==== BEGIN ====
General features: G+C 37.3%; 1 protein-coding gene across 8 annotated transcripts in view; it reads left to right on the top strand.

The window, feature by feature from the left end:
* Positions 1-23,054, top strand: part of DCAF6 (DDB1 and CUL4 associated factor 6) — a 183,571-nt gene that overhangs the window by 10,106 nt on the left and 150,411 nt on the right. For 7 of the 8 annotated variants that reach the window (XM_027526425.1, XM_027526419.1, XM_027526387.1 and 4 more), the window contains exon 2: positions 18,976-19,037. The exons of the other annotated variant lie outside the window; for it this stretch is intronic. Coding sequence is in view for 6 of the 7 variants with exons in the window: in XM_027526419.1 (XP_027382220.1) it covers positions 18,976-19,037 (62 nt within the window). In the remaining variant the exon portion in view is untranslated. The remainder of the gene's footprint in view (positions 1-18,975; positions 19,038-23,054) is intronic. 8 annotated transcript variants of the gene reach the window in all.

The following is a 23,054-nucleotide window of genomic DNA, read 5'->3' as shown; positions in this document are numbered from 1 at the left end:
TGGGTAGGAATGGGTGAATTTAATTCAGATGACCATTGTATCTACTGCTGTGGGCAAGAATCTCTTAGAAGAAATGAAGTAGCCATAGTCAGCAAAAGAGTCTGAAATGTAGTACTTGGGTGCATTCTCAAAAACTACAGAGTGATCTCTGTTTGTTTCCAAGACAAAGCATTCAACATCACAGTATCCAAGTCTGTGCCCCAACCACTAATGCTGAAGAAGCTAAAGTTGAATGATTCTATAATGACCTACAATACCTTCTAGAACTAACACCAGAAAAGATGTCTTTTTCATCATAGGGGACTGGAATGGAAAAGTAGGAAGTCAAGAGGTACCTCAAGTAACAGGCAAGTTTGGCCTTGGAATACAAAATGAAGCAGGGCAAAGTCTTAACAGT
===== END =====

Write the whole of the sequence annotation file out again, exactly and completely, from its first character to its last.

General features: G+C 37.3%; 1 protein-coding gene across 8 annotated transcripts in view; it reads left to right on the top strand.

The window, feature by feature from the left end:
* Positions 1-23,054, top strand: part of DCAF6 (DDB1 and CUL4 associated factor 6) — a 183,571-nt gene that overhangs the window by 10,106 nt on the left and 150,411 nt on the right. For 7 of the 8 annotated variants that reach the window (XM_027526425.1, XM_027526419.1, XM_027526387.1 and 4 more), the window contains exon 2: positions 18,976-19,037. The exons of the other annotated variant lie outside the window; for it this stretch is intronic. Coding sequence is in view for 6 of the 7 variants with exons in the window: in XM_027526419.1 (XP_027382220.1) it covers positions 18,976-19,037 (62 nt within the window). In the remaining variant the exon portion in view is untranslated. The remainder of the gene's footprint in view (positions 1-18,975; positions 19,038-23,054) is intronic. 8 annotated transcript variants of the gene reach the window in all.

The following is a 23,054-nucleotide window of genomic DNA, read 5'->3' as shown; positions in this document are numbered from 1 at the left end:
TGGGTAGGAATGGGTGAATTTAATTCAGATGACCATTGTATCTACTGCTGTGGGCAAGAATCTCTTAGAAGAAATGAAGTAGCCATAGTCAGCAAAAGAGTCTGAAATGTAGTACTTGGGTGCATTCTCAAAAACTACAGAGTGATCTCTGTTTGTTTCCAAGACAAAGCATTCAACATCACAGTATCCAAGTCTGTGCCCCAACCACTAATGCTGAAGAAGCTAAAGTTGAATGATTCTATAATGACCTACAATACCTTCTAGAACTAACACCAGAAAAGATGTCTTTTTCATCATAGGGGACTGGAATGGAAAAGTAGGAAGTCAAGAGGTACCTCAAGTAACAGGCAAGTTTGGCCTTGGAATACAAAATGAAGCAGGGCAAAGTCTTAACAGT